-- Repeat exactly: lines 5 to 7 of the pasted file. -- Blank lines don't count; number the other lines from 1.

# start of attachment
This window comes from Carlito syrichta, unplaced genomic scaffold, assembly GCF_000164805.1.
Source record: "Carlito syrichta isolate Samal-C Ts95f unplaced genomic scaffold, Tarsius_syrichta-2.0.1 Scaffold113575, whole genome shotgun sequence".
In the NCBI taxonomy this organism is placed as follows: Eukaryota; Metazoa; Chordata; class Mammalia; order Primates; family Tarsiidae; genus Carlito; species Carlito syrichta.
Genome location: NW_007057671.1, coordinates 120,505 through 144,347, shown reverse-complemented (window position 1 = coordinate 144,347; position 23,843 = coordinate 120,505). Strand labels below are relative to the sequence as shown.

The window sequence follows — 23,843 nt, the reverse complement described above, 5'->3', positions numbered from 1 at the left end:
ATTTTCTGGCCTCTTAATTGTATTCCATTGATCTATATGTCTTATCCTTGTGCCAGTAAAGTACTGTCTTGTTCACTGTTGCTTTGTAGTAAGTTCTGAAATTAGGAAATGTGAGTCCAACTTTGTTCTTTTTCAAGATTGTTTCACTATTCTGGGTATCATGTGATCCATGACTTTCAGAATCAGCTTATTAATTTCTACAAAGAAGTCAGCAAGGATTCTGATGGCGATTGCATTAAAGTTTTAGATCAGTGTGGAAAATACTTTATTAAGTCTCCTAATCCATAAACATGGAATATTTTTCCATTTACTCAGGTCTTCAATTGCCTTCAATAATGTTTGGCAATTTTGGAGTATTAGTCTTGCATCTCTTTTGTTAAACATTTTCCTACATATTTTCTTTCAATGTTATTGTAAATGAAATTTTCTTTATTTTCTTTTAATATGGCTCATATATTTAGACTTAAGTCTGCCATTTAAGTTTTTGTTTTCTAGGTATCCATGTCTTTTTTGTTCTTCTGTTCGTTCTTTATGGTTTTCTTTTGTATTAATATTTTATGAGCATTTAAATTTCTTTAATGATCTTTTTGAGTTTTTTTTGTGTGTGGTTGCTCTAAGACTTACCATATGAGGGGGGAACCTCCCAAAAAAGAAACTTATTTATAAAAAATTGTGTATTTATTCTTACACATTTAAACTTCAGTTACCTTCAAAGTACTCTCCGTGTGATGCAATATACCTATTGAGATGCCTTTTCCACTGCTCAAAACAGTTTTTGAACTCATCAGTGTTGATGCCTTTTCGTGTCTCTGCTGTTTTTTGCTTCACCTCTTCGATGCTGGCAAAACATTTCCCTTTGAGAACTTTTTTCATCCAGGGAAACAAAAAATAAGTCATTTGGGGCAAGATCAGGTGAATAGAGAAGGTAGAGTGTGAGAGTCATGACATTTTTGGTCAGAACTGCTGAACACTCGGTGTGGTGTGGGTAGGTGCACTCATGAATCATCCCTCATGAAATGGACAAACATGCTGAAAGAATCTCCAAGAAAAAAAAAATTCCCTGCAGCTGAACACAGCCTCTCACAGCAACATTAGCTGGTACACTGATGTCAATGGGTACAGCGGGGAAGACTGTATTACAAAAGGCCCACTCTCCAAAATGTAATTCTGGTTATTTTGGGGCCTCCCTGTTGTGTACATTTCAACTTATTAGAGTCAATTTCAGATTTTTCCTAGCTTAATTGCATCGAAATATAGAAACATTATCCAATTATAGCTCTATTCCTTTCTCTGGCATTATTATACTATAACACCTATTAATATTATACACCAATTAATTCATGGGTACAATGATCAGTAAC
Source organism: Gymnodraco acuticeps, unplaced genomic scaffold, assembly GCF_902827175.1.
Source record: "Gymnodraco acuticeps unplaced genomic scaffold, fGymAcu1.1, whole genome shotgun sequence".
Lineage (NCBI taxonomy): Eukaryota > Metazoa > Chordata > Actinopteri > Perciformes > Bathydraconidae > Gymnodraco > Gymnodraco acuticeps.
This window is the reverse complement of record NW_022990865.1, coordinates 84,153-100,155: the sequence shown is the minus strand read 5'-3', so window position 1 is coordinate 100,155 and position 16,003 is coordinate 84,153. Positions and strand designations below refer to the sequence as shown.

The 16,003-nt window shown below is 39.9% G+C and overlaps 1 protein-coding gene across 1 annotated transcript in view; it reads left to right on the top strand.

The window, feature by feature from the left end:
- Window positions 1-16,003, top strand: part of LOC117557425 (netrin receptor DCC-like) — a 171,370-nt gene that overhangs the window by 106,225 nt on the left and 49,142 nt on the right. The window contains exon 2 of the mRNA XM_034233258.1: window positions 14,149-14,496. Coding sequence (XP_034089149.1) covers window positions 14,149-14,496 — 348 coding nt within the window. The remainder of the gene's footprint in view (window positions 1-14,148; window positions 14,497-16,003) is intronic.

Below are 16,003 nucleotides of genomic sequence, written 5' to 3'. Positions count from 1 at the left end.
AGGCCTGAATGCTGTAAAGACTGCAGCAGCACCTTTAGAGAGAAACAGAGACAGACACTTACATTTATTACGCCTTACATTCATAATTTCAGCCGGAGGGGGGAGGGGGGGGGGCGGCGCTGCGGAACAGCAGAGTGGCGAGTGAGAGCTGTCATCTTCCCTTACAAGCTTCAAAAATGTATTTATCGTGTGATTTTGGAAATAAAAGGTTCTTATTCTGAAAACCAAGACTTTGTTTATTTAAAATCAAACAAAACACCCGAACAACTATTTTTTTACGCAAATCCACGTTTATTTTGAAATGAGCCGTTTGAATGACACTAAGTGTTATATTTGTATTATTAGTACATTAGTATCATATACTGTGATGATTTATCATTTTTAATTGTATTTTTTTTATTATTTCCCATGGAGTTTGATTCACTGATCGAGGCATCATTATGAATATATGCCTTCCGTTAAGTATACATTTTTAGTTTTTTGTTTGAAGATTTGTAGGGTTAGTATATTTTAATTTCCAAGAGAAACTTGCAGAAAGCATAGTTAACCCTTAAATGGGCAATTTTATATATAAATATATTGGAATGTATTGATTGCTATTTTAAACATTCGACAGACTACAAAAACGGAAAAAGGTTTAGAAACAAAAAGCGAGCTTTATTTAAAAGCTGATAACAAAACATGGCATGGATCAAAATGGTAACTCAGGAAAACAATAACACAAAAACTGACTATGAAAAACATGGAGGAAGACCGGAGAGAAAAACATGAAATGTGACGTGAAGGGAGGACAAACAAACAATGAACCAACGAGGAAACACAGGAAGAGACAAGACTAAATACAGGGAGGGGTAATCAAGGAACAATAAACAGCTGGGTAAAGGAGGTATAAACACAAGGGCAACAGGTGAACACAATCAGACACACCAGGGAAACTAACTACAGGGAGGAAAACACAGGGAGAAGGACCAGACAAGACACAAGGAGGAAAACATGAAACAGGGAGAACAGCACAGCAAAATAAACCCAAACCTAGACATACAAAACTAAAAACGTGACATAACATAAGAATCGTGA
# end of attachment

The window sequence follows — 23,843 nt, the reverse complement described above, 5'->3', positions numbered from 1 at the left end:
ATTTTCTGGCCTCTTAATTGTATTCCATTGATCTATATGTCTTATCCTTGTGCCAGTAAAGTACTGTCTTGTTCACTGTTGCTTTGTAGTAAGTTCTGAAATTAGGAAATGTGAGTCCAACTTTGTTCTTTTTCAAGATTGTTTCACTATTCTGGGTATCATGTGATCCATGACTTTCAGAATCAGCTTATTAATTTCTACAAAGAAGTCAGCAAGGATTCTGATGGCGATTGCATTAAAGTTTTAGATCAGTGTGGAAAATACTTTATTAAGTCTCCTAATCCATAAACATGGAATATTTTTCCATTTACTCAGGTCTTCAATTGCCTTCAATAATGTTTGGCAATTTTGGAGTATTAGTCTTGCATCTCTTTTGTTAAACATTTTCCTACATATTTTCTTTCAATGTTATTGTAAATGAAATTTTCTTTATTTTCTTTTAATATGGCTCATATATTTAGACTTAAGTCTGCCATTTAAGTTTTTGTTTTCTAGGTATCCATGTCTTTTTTGTTCTTCTGTTCGTTCTTTATGGTTTTCTTTTGTATTAATATTTTATGAGCATTTAAATTTCTTTAATGATCTTTTTGAGTTTTTTTTGTGTGTGGTTGCTCTAAGACTTACCATATGAGGGGGGAACCTCCCAAAAAAGAAACTTATTTATAAAAAATTGTGTATTTATTCTTACACATTTAAACTTCAGTTACCTTCAAAGTACTCTCCGTGTGATGCAATATACCTATTGAGATGCCTTTTCCACTGCTCAAAACAGTTTTTGAACTCATCAGTGTTGATGCCTTTTCGTGTCTCTGCTGTTTTTTGCTTCACCTCTTCGATGCTGGCAAAACATTTCCCTTTGAGAACTTTTTTCATCCAGGGAAACAAAAAATAAGTCATTTGGGGCAAGATCAGGTGAATAGAGAAGGTAGAGTGTGAGAGTCATGACATTTTTGGTCAGAACTGCTGAACACTCGGTGTGGTGTGGGTAGGTGCACTCATGAATCATCCCTCATGAAATGGACAAACATGCTGAAAGAATCTCCAAGAAAAAAAAAATTCCCTGCAGCTGAACACAGCCTCTCACAGCAACATTAGCTGGTACACTGATGTCAATGGGTACAGCGGGGAAGACTGTATTACAAAAGGCCCACTCTCCAAAATGTAATTCTGGTTATTTTGGGGCCTCCCTGTTGTGTACATTTCAACTTATTAGAGTCAATTTCAGATTTTTCCTAGCTTAATTGCATCGAAATATAGAAACATTATCCAATTATAGCTCTATTCCTTTCTCTGGCATTATTATACTATAACACCTATTAATATTATACACCAATTAATTCATGGGTACAATGATCAGTAAC
Source organism: Gymnodraco acuticeps, unplaced genomic scaffold, assembly GCF_902827175.1.